The dark shapes were hard to make out due to the mottled light and vegetation, but I was sure they were roach. I carried on feeding casters, drawing them away from their cover, until they were right under my feet. They were roach, but it was hard to say how big they were. There was also some very excited greedy chub joining in the party. Now it was time for my tried and tested methods of singling out the larger roach while keeping the rest feeding, unaware of my cunning plan.
I fed the shoal some more casters, then laid my rig (the usual trotting gear of my crystal dibber float, set 3 feet deep, with double caster fished on a tiny size 20 hook) under my rod tip in the margins. You stare at the casters waiting for a fish to see it and split from the main shoal to intercept. If it’s a chub or a small roach you quickly pull the bait out of the water, but if its a good fish you strike gently once the bait is taken, but feed more casters at the exact same time. You need to have the casters in your hand at all times or the shoal will just bolt. Get it right and you’ll catch a few specimen roach, get it wrong and you’ll end up with just one at the best.
The first roach seemed a decent one, so I let it sip in my casters. It’s a joy to watch a specimen roach gently take your hook bait in crystal clear water without a care in the world. I’ll never tire of it. Anyway, I struck gently and fed at the same time. The roach took a few seconds to realise it was hooked, but the others were already chasing my lose fed casters well away from any commotion. I used the flow to quickly get the roach downstream, away from the swim, where I played it to the net. It felt and looked a good one, and this was confirmed when I lifted the landing net. The scales said 1lb 12oz, so it looked like my shoal of roach were indeed decent fish.
I was pretty excited now and after a few more minutes feeding casters, fish number 2 was a formality, with the exact pattern followed as with the first fish. I recognised it straight away as the one Martin had landed a few weeks ago at 2lbs, with the damaged tail and pectoral fin. Again it weighed 2lbs, but it had moved well away from it’s original swim. I took a photo on my phone and sent it to Martin at work. He said he’d be with me in 40 minutes!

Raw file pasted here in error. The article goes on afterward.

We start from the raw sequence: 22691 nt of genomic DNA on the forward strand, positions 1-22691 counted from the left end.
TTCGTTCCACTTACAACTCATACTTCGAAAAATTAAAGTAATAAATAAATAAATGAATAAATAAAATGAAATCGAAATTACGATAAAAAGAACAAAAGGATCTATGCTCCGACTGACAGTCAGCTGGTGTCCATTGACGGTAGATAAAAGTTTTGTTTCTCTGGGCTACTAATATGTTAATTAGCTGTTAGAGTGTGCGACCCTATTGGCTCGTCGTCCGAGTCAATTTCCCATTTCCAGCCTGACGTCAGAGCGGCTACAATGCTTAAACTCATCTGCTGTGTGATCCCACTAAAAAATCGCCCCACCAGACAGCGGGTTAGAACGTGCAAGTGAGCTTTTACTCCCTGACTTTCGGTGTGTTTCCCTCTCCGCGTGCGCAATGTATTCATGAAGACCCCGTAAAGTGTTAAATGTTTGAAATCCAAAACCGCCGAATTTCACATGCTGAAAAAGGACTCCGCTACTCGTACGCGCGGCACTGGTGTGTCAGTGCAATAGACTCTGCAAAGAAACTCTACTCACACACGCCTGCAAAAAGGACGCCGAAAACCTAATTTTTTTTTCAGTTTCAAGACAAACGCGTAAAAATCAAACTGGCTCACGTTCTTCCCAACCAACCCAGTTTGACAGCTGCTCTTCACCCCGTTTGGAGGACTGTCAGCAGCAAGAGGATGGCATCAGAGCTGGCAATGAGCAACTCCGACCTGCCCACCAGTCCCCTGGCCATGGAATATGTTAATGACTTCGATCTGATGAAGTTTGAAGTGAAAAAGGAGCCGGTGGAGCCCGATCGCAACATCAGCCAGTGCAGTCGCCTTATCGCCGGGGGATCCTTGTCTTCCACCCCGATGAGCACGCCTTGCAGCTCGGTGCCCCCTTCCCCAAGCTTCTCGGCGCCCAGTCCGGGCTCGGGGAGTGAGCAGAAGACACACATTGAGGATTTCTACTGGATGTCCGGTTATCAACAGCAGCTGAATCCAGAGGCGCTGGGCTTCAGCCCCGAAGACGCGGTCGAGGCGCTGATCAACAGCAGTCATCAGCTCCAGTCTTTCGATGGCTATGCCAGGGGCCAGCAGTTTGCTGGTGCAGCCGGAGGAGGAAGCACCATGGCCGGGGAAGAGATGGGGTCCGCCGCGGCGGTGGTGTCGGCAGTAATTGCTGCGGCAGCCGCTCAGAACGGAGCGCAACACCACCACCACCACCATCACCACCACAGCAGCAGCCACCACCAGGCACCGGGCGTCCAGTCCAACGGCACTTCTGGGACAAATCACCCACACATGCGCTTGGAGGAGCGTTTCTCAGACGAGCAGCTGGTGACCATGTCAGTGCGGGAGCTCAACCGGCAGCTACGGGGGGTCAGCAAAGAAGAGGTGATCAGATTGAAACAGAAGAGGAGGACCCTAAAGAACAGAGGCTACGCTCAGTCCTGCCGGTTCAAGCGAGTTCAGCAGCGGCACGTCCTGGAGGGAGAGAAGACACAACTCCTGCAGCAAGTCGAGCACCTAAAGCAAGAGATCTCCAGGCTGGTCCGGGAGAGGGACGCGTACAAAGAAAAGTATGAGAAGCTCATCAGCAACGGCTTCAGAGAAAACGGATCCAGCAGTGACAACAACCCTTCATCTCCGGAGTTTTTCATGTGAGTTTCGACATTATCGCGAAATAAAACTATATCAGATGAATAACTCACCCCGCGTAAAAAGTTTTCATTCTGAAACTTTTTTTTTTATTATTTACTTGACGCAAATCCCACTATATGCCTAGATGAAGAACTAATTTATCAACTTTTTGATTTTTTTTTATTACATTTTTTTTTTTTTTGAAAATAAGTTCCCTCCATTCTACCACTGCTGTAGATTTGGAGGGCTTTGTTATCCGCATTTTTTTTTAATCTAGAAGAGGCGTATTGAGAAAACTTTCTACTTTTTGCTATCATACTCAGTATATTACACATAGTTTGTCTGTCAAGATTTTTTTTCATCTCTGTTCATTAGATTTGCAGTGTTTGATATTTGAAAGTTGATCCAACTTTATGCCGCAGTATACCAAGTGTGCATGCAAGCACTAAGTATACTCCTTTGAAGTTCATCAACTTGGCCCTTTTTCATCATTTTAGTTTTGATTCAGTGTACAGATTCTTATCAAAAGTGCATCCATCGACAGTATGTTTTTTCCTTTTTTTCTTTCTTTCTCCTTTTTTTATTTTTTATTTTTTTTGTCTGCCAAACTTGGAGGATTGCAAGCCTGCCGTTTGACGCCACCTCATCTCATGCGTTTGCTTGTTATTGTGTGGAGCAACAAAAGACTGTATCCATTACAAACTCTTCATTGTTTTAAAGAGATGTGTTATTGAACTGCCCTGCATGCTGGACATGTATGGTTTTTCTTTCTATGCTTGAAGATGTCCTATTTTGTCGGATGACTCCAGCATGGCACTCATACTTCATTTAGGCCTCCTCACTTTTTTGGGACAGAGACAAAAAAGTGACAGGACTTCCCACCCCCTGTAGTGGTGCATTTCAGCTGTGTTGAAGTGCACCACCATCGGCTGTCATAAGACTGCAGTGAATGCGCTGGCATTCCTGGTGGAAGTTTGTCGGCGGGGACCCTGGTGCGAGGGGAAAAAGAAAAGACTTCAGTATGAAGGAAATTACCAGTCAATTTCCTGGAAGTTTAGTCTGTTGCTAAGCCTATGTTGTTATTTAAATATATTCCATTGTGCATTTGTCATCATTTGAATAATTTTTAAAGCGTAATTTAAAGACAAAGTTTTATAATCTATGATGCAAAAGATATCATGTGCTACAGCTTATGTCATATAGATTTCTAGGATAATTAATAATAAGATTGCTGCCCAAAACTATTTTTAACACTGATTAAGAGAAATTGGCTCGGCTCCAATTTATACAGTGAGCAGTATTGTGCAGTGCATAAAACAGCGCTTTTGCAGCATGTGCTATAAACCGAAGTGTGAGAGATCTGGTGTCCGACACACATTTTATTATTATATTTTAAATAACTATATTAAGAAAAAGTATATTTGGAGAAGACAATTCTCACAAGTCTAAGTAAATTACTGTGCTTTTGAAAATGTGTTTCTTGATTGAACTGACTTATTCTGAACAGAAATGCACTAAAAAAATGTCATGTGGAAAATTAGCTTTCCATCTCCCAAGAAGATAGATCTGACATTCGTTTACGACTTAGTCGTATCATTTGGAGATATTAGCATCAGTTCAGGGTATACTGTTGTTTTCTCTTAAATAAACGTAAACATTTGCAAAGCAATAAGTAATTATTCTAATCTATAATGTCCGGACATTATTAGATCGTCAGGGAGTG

I had placed both fish in a keepnet, well downstream from me, where I was landing the roach. Any fish returned to the swim would end the action straight away. A few more quality roach were landed. A few that i’d estimated a few ounces either side of a pound, plus another specimen roach that still had its summer colours.
Then disaster struck. As I played what looked and felt another 2lb+ roach, it started heading downstream far quicker than all of the others. Then I saw a sizeable pike zooming up behind it. In these situations I just bully the fish hard. I’d rather lose it to a hook pull than a pikes belly, and thats what happened. The hook pulled and after 3 short chases the roach lived to tell the tale, thankfully!
This saw the end of my chances of catching big roach in numbers. Soon another pike arrived on the scene and they both sat close to my keepnet waiting for any big roach to be led into their lair. Martin arrived just then, so I just caught one more fish to show him how it’s done! This time I played it upstream away from the pike and that did see an end to the action. The commotion sent the remaining shoal in all directions. Another specimen redfin was landed though, giving me 4 over 1lbs 10oz, plus some chunky back up fish. To be honest, the success was in avoiding catching fish, if you know what I mean!